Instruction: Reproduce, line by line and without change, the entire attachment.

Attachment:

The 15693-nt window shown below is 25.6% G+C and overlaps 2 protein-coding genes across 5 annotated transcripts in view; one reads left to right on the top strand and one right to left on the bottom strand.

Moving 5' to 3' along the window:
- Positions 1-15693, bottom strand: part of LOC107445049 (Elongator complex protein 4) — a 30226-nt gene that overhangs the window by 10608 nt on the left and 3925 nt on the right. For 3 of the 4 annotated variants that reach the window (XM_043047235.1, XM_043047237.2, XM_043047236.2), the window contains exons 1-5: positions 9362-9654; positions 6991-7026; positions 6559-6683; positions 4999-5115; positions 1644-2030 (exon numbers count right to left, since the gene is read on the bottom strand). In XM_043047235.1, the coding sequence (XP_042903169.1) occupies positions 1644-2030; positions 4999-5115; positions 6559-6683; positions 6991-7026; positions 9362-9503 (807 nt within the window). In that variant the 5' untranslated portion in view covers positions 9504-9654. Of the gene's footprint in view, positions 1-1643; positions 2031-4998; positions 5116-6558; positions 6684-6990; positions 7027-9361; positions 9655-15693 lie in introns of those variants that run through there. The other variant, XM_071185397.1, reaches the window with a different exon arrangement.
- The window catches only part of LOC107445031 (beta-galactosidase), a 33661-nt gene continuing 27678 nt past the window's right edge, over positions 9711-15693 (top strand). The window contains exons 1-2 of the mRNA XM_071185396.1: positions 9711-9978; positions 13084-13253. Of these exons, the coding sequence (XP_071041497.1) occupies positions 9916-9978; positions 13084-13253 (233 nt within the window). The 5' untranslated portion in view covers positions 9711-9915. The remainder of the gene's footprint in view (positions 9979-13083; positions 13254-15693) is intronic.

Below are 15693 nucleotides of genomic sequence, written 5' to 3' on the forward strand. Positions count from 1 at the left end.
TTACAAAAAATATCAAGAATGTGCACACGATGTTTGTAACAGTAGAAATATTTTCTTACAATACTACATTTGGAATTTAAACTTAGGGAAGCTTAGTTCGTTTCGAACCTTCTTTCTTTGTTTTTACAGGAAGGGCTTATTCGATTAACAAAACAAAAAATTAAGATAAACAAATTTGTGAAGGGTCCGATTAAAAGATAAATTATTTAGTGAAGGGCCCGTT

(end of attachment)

The 15693-nt window shown below is 25.6% G+C and overlaps 2 protein-coding genes across 5 annotated transcripts in view; one reads left to right on the top strand and one right to left on the bottom strand.

Moving 5' to 3' along the window:
- Positions 1-15693, bottom strand: part of LOC107445049 (Elongator complex protein 4) — a 30226-nt gene that overhangs the window by 10608 nt on the left and 3925 nt on the right. For 3 of the 4 annotated variants that reach the window (XM_043047235.1, XM_043047237.2, XM_043047236.2), the window contains exons 1-5: positions 9362-9654; positions 6991-7026; positions 6559-6683; positions 4999-5115; positions 1644-2030 (exon numbers count right to left, since the gene is read on the bottom strand). In XM_043047235.1, the coding sequence (XP_042903169.1) occupies positions 1644-2030; positions 4999-5115; positions 6559-6683; positions 6991-7026; positions 9362-9503 (807 nt within the window). In that variant the 5' untranslated portion in view covers positions 9504-9654. Of the gene's footprint in view, positions 1-1643; positions 2031-4998; positions 5116-6558; positions 6684-6990; positions 7027-9361; positions 9655-15693 lie in introns of those variants that run through there. The other variant, XM_071185397.1, reaches the window with a different exon arrangement.
- The window catches only part of LOC107445031 (beta-galactosidase), a 33661-nt gene continuing 27678 nt past the window's right edge, over positions 9711-15693 (top strand). The window contains exons 1-2 of the mRNA XM_071185396.1: positions 9711-9978; positions 13084-13253. Of these exons, the coding sequence (XP_071041497.1) occupies positions 9916-9978; positions 13084-13253 (233 nt within the window). The 5' untranslated portion in view covers positions 9711-9915. The remainder of the gene's footprint in view (positions 9979-13083; positions 13254-15693) is intronic.

Below are 15693 nucleotides of genomic sequence, written 5' to 3' on the forward strand. Positions count from 1 at the left end.
TTACAAAAAATATCAAGAATGTGCACACGATGTTTGTAACAGTAGAAATATTTTCTTACAATACTACATTTGGAATTTAAACTTAGGGAAGCTTAGTTCGTTTCGAACCTTCTTTCTTTGTTTTTACAGGAAGGGCTTATTCGATTAACAAAACAAAAAATTAAGATAAACAAATTTGTGAAGGGTCCGATTAAAAGATAAATTATTTAGTGAAGGGCCCGTT